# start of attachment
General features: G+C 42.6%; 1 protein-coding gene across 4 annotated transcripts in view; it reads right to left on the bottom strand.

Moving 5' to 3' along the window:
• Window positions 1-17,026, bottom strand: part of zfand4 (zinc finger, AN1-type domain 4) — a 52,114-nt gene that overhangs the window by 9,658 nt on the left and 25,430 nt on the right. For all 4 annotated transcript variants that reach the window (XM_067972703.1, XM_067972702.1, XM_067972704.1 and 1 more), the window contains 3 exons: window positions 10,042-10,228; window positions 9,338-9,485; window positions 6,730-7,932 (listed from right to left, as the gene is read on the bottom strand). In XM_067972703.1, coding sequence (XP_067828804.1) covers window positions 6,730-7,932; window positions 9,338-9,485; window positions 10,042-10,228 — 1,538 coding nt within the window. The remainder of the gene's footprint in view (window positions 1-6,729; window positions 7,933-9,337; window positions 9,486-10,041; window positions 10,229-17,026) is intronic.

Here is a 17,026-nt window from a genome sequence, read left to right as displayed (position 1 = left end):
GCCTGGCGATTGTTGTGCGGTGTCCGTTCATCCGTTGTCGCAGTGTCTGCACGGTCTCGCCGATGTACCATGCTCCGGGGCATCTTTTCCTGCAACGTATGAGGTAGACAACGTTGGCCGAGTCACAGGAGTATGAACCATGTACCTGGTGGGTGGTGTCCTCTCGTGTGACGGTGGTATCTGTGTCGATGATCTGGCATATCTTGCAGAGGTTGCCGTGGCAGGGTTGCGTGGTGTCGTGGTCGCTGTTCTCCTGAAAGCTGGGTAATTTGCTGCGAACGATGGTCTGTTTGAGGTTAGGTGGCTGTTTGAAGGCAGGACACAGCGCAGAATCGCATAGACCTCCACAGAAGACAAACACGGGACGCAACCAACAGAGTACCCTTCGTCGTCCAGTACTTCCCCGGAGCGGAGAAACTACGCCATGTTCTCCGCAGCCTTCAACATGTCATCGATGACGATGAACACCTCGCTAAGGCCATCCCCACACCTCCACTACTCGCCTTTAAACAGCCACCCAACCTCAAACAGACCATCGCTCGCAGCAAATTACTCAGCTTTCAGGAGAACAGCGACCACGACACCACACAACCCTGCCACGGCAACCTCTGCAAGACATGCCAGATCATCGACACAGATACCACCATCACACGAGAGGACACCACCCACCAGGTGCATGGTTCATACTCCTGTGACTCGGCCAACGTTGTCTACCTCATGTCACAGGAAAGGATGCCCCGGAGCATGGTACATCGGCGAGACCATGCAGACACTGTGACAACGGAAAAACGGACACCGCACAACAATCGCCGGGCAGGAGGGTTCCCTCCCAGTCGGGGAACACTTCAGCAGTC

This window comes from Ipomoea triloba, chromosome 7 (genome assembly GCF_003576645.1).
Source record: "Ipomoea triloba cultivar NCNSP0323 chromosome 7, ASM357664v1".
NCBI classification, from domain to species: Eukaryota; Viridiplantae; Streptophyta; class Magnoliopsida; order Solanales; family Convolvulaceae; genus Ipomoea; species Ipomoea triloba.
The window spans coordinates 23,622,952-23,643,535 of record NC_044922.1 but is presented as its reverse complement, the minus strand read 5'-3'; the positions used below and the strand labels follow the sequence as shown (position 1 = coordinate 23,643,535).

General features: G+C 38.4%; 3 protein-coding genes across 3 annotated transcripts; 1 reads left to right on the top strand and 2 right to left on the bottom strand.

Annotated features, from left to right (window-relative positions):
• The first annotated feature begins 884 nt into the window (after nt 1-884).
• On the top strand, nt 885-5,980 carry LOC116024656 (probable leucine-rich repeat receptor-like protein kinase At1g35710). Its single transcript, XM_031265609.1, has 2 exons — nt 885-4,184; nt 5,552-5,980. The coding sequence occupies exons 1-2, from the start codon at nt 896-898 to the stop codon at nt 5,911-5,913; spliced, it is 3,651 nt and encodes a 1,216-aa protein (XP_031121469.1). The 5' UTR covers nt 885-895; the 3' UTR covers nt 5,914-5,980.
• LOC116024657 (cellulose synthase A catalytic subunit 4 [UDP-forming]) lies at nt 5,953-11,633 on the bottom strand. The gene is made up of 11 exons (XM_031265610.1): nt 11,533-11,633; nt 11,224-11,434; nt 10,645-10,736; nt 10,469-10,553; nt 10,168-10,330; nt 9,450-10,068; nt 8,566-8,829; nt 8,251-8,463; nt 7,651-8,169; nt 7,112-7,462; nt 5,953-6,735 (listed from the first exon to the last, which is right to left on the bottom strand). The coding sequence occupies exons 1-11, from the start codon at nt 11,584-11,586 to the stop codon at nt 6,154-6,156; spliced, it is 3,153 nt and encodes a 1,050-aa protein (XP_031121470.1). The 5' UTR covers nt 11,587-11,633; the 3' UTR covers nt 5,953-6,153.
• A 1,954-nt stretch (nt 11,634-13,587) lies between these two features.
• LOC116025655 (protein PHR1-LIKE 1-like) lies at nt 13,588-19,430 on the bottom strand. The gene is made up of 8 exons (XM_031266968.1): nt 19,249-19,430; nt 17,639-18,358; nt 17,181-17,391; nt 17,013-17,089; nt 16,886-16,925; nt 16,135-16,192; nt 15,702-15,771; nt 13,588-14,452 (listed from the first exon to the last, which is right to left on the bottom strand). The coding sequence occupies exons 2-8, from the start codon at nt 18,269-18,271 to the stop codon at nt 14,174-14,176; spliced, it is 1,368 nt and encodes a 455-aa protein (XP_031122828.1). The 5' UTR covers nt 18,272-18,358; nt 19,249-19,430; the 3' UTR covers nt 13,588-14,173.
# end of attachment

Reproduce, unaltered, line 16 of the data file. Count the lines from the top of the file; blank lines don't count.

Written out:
• LOC116025655 (protein PHR1-LIKE 1-like) lies at nt 13,588-19,430 on the bottom strand. The gene is made up of 8 exons (XM_031266968.1): nt 19,249-19,430; nt 17,639-18,358; nt 17,181-17,391; nt 17,013-17,089; nt 16,886-16,925; nt 16,135-16,192; nt 15,702-15,771; nt 13,588-14,452 (listed from the first exon to the last, which is right to left on the bottom strand). The coding sequence occupies exons 2-8, from the start codon at nt 18,269-18,271 to the stop codon at nt 14,174-14,176; spliced, it is 1,368 nt and encodes a 455-aa protein (XP_031122828.1). The 5' UTR covers nt 18,272-18,358; nt 19,249-19,430; the 3' UTR covers nt 13,588-14,173.